Brand Strategy

    Net Positive Brand Strategy.

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    Peter Thiel, he of the PayPal mafia, has been quoted as saying “Competition is for losers.” Billionaires can afford to say that kind of thing, especially start-up fund billionaires, but the rest of the world is not so inclined.

    Strategists, especially those in brand development, must be aware of competition. Someone at McCann NY once counselled me to be mindful of “Who is going to lose the sale you’re making?” A brand “claim and proof array” must be based upon market conditions…and market conditions include the competitive landscape.

    But I have to say I like Mr. Thiel’s meddle on this one. I favor playing offense when it comes to brand strategy. Playing defense is akin to positioning around competitors.  Brand discovery, and you can peal the onion many ways, really comes down to customer care-abouts and brand good-ats. These translate to brand positives. If they happen to highlight a competitive shortcoming that’s fine. But just as Mr. Thiel wants to invest in companies for which there is pent-up demand and no competition, brand strategy is best done when net positive.

    With a net positive brand strategy in place, the tacticians can go to war and sully reputations if need be. But remember “Tastes great, less filling” didn’t say “competitive beers taste like ass and make you fat.”

    Peace.

     

    Brands and Identity.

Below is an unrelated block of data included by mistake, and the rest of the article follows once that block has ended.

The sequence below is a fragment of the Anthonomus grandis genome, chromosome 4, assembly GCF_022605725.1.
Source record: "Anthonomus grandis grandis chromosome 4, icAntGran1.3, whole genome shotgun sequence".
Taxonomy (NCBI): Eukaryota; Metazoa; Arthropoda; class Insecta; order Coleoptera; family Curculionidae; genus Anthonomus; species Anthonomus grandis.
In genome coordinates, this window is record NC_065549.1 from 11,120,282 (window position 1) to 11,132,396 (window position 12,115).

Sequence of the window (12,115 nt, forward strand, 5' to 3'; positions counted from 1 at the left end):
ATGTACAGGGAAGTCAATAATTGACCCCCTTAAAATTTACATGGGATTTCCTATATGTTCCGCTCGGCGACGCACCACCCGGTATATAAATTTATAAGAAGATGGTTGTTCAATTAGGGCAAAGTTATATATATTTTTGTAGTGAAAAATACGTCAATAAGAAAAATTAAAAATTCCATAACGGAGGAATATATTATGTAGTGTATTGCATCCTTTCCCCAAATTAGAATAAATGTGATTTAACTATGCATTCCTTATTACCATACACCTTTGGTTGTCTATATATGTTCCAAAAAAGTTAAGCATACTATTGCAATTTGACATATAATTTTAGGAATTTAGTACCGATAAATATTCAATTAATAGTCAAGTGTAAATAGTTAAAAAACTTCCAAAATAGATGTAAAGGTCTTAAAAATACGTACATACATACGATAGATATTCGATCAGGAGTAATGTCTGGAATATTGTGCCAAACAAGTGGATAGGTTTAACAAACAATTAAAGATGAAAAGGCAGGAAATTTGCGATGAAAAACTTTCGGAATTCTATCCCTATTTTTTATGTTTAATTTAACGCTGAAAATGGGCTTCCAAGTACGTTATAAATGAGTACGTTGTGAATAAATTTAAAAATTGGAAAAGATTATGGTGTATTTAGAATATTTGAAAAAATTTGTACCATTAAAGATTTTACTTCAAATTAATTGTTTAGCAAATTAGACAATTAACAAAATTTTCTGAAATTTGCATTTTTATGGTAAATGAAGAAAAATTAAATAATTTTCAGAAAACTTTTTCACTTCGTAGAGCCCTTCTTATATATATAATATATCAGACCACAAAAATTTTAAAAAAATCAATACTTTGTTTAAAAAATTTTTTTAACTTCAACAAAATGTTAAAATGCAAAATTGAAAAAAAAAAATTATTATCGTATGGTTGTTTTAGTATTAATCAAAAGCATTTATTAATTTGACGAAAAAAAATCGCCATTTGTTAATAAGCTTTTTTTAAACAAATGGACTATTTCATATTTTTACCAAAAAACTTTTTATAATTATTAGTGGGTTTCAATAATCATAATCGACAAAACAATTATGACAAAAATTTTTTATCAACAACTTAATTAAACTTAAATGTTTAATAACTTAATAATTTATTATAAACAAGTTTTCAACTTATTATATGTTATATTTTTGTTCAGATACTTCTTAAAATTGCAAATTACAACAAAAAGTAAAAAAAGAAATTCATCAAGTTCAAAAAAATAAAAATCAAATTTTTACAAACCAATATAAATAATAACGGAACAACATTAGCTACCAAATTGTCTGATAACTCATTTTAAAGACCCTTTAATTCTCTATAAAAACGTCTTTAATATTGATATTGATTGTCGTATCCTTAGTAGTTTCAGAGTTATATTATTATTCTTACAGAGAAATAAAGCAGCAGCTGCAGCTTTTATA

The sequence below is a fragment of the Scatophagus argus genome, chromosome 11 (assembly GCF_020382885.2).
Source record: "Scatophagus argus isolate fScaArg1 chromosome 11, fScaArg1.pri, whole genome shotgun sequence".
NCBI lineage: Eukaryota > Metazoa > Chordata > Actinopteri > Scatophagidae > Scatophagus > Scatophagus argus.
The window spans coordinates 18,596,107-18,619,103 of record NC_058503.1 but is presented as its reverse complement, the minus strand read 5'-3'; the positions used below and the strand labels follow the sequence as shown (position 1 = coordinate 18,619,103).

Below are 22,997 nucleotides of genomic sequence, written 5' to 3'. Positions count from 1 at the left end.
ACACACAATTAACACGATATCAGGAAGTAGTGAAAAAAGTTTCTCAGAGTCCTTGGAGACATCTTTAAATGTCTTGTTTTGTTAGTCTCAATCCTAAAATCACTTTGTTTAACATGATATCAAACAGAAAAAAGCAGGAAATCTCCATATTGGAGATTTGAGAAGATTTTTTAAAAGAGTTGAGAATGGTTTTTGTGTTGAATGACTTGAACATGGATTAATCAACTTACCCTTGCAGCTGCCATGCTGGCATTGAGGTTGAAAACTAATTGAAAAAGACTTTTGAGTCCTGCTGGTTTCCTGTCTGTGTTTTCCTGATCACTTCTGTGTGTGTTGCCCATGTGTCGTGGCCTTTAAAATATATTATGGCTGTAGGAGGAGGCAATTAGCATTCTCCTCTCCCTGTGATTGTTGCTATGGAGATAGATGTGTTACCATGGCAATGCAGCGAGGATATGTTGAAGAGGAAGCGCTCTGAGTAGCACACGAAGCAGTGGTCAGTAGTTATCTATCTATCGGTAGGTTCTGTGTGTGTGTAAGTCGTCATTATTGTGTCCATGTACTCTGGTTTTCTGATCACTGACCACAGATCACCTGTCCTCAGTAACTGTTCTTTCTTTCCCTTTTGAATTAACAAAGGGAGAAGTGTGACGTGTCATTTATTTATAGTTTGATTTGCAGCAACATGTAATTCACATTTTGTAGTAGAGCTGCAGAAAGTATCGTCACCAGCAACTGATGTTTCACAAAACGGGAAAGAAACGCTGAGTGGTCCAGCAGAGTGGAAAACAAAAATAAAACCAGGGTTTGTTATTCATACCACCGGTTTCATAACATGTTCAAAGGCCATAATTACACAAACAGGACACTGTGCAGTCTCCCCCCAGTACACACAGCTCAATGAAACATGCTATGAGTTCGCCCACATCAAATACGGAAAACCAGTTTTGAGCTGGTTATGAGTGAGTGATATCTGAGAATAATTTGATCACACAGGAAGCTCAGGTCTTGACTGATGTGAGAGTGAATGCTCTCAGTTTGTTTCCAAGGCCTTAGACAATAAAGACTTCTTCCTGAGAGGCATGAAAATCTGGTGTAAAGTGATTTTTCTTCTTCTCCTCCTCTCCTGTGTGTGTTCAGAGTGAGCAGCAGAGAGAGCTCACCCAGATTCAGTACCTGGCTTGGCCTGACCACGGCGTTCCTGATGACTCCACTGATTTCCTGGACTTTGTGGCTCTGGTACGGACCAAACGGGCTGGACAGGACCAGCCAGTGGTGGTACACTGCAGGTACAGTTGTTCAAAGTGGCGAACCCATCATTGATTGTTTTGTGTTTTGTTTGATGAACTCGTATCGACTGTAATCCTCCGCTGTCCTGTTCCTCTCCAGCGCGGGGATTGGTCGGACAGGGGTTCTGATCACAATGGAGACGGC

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    I was watching the lowly New York Knicks last night and the TNT halftime show announcers were trying to explain why the Knicks were bad. Kenny Anderson and Charley Barkley were riffing on the team’s identity. They had none. Were they a defensive minded team? A half court team? Fast break team?

    The fact is, as currently constructed, the NY Knicks are still in gestation. All the new players they brought in are okay, but none stars. So what’s the identity? Is it a player? When Carmelo Anthony was on the team, was he their identity? Can a team’s identity even be determined by one player? If you have LeBron, it can.

    I think team identity is more like brand strategy. And that starts with the coach.

    Teams like products are existential. They are what they are. Sure you can change the formula, but good coaches and brand managers, first have a plan, second they use what they’ve got. Coach K was the same coach with Zion Williamson, but he also adapted to the player. Brand managers can sweeten the soda a lil’ bit, but shouldn’t be changing the formulary upon a whim. They start with a plan.

    Kenny Anderson and Charles Barkley like Knicks coach David Fizdale but without saying it, they implied the lack of identity starts with him.

    This stuff isn’t random. Not in basketball, not in branding. A talented, informed and prepared coach, with a plan, is needed in both cases.

    Peace.

     

     

    Marmot’s super bowl spot.

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    (This post originaly appeared February 10, 2016, then was taken down die to a hack.)